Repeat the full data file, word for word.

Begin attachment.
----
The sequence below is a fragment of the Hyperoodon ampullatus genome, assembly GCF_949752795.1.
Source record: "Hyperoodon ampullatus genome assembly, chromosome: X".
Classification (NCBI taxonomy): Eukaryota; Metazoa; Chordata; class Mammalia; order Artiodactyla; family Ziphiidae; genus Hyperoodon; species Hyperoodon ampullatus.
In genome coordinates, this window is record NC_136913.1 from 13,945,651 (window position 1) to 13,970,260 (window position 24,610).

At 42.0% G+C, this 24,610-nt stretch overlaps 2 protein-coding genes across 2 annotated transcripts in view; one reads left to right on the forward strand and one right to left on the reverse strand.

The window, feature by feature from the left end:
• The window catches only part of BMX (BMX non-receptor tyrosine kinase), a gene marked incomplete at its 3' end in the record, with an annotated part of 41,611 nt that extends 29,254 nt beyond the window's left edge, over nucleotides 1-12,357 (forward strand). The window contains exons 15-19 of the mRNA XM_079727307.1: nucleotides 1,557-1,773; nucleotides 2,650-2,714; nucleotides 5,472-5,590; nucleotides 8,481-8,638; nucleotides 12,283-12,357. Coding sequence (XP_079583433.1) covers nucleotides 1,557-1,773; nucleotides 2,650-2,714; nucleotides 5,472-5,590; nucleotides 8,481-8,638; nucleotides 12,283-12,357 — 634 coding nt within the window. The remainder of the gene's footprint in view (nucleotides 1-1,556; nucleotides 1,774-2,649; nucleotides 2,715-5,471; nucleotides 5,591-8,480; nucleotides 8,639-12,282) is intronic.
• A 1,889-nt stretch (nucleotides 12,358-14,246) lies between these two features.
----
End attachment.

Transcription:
The sequence below is a fragment of the Hyperoodon ampullatus genome, assembly GCF_949752795.1.
Source record: "Hyperoodon ampullatus genome assembly, chromosome: X".
Classification (NCBI taxonomy): Eukaryota; Metazoa; Chordata; class Mammalia; order Artiodactyla; family Ziphiidae; genus Hyperoodon; species Hyperoodon ampullatus.
In genome coordinates, this window is record NC_136913.1 from 13,945,651 (window position 1) to 13,970,260 (window position 24,610).

At 42.0% G+C, this 24,610-nt stretch overlaps 2 protein-coding genes across 2 annotated transcripts in view; one reads left to right on the forward strand and one right to left on the reverse strand.

The window, feature by feature from the left end:
• The window catches only part of BMX (BMX non-receptor tyrosine kinase), a gene marked incomplete at its 3' end in the record, with an annotated part of 41,611 nt that extends 29,254 nt beyond the window's left edge, over nucleotides 1-12,357 (forward strand). The window contains exons 15-19 of the mRNA XM_079727307.1: nucleotides 1,557-1,773; nucleotides 2,650-2,714; nucleotides 5,472-5,590; nucleotides 8,481-8,638; nucleotides 12,283-12,357. Coding sequence (XP_079583433.1) covers nucleotides 1,557-1,773; nucleotides 2,650-2,714; nucleotides 5,472-5,590; nucleotides 8,481-8,638; nucleotides 12,283-12,357 — 634 coding nt within the window. The remainder of the gene's footprint in view (nucleotides 1-1,556; nucleotides 1,774-2,649; nucleotides 2,715-5,471; nucleotides 5,591-8,480; nucleotides 8,639-12,282) is intronic.
• A 1,889-nt stretch (nucleotides 12,358-14,246) lies between these two features.